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July 19, 2019

Youth Sports, Autonomous Vehicles, Mental Health: RAND Weekly Recap

This week, we discuss why lower-income parents are less likely to involve their kids in sports; who is liable when autonomous vehicles are hacked; supporting children with mental health issues; the challenge of North Korean denuclearization; allegations of price gouging in the U.S. generic drug industry; and students with unique learning profiles.

Members of youth soccer teams walk onto the field with the Philadelphia Union before a match against the Portland Timbers at Talen Energy Stadium, Philadelphia, Pa., May 25, 2019, photo by Eric Hartline/USA Today Sports via Reuters

Members of youth soccer teams walk onto the field with the Philadelphia Union before a match against the Portland Timbers at Talen Energy Stadium in Philadelphia, May 25, 2019

Photo by Eric Hartline/USA Today Sports via Reuters

Youth Sports: Who Plays, Who Pays?

Lower-income parents are less likely than higher-income parents to involve their children in sports. That's according to a new RAND study. One reason for this gap is the costs, which are often passed along to families. At the same time, school funding for sports has remained flat or decreased. Community-based organizations may be able to help reduce out-of-pocket costs for parents. This could lead to more low-income kids enjoying the health and social benefits of sports.

Smart car 3D rendering, photo by Production Perig/Adobe Stock

Photo by Production Perig/Adobe Stock

When AVs Are Hacked, Who's Liable?

When autonomous vehicles hit the road, they could become a target for hackers who want to steal data or cause mayhem. Who is liable when these attacks occur? RAND researchers explored four potential scenarios to better understand the legal implications for manufacturers, vehicle owners, insurers, and policymakers. They found that existing civil liability law is flexible enough to address most claims involving hacked AVs.

Doctor speaking on the phone, photo by sturti/Getty Images

Photo by sturti/Getty Images

A Tool to Help Children in Need of Mental Health Care

An estimated half of the children in the United States with mental health issues do not receive the treatment that they need. A new RAND study examines one strategy that could help: hotlines that let doctors consult a child psychiatrist about urgent patient problems. Kids living in states with such programs were much more likely to receive mental health services than those living in states without them. These programs can complement other efforts to help children get the care they need.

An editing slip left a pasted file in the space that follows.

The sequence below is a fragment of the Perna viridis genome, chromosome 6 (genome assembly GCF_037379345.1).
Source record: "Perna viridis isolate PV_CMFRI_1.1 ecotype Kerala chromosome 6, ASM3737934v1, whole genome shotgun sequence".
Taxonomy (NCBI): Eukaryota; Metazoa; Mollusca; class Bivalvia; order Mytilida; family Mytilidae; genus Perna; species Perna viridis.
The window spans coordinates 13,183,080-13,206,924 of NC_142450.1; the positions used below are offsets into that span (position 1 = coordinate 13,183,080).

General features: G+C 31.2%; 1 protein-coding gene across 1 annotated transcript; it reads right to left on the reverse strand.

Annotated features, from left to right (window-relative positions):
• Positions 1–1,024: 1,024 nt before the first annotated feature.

U.S. President Donald Trump meets with North Korean leader Kim Jong Un at the demilitarized zone on the border of North and South Korea, June 30, 2019, photo by Kevin Lamarque/Reuters

U.S. President Donald Trump meets with North Korean leader Kim Jong Un at the DMZ, June 30, 2019

Photo by Kevin Lamarque/Reuters

North Korean Denuclearization: A Tough Task for U.S. Negotiators

Last month, U.S. President Donald Trump and North Korean leader Kim Jong Un met at the Demilitarized Zone. This provided a much-needed political boost for denuclearization talks. But U.S. negotiators face a tough road, says RAND's Naoko Aoki. For one thing, denuclearization is more complex today than in the past. There may also be time constraints tied to the U.S. political calendar.

White prescription pills on a U.S. $100 bill, photo by Stuart Ritchie/Getty Images

Photo by Stuart Ritchie/Getty Images

Price-Fixing Case Raises Concerns Over U.S. Generic Drug Industry

Earlier this year, 44 states filed a lawsuit accusing 20 major drug makers of inflating prices for generic drugs, including those that treat HIV, cancer, and depression. If these allegations are true, then the failures of generic drug manufacturers are more troubling—and more widespread—than anyone knew. That's according to RAND's Andrew Mulcahy. Many of the industry's problems could be remedied by addressing loopholes and market forces that prevent competition, he says.

A teacher holding a tablet and talking to a student, photo by Monkey Business Images/Adobe Stock

Photo by Monkey Business Images/Adobe Stock

Supporting Students with Unique Learning Profiles

Teachers are vital to the success of all students. This is especially true for students who face unique challenges, such as learning disabilities or poverty. Do educators have what they need to help these pupils succeed? New RAND survey results show that most teachers say they have good support across many areas. But when it comes to training and preparation time, fewer teachers reported adequate support.

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